A painting by French impressionist Camille Pissarro, that was looted by the Nazis during World War Two has been restored to the French Jewish family who once owned it.
A Paris court has ordered an American couple to return a valuable Camille Pissarro painting looted during World War II to the descendants of a French family who owned it at the time.
US citizens Bruce and Robbi Toll had loaned the painting “La Cueillette des Pois,” or “Picking Peas,” by impressionist master Pissarro to the Parisian museum Marmottan for an exhibition earlier this year.
But the painting was placed in temporary escrow after one the French heirs recognised it and filed a lawsuit to have the work returned.
The Pissarro painting was part of a collection of 93 master canvasses made up by French Jewish collector Simon Bauer over the years.
The collection was confiscated by the French regime of Vichy, which collaborated with the Nazis, and sold out by a vendor designated by the General Commissariat for Jewish Questions.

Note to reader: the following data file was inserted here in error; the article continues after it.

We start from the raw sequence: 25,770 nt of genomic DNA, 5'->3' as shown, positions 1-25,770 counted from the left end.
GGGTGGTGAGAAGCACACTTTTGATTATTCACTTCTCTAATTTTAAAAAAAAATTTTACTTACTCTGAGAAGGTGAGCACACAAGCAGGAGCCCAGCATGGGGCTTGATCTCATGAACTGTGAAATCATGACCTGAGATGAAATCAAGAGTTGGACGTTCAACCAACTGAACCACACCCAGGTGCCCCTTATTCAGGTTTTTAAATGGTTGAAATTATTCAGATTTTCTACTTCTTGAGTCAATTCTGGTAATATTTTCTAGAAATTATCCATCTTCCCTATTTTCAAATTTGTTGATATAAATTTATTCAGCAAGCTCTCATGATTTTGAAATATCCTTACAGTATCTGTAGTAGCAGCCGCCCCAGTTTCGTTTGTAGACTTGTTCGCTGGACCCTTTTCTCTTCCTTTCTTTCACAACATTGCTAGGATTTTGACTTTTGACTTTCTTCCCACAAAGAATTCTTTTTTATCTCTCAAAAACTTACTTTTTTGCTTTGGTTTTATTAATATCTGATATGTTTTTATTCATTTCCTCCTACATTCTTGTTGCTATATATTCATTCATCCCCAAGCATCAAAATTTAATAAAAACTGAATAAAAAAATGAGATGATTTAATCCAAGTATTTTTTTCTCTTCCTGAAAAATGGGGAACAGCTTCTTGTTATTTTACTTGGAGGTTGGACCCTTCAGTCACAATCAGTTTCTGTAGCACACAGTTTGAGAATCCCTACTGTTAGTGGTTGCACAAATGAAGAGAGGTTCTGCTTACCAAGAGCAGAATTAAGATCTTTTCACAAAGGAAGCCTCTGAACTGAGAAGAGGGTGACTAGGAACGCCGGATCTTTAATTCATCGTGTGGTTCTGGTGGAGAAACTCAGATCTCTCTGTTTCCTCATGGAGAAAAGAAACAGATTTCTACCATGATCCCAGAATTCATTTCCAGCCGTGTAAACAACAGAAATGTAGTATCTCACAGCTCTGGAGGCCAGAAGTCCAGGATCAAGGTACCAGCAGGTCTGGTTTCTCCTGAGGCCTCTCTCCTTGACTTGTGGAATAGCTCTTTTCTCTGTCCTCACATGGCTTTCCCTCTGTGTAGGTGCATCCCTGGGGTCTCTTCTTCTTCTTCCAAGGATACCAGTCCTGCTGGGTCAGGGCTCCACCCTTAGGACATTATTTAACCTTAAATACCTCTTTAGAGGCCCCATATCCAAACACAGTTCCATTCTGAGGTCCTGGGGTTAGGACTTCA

A civil judge said Tuesday that the Tolls didn’t act in bad faith when they bought the painting from Christie’s in 1995 but that the sales of all goods looted by the French Vichy regime or its Nazi allies were void.
Judges didn’t award any financial compensation for the Toll couple who purchased the painting for 690,000 euros (800,000 US dollars) in 1995.
Their lawyer Ron Soffer said his clients were deciding on appealing the ruling.
The artwork is now estimated at 1.5 million euros (1.75 million US dollars ) based on the value covered by the insurance paid for the painting.
In the meantime, the canvas won’t be returned to the French heirs and will be kept in escrow by the Paris’ Orsay Museum.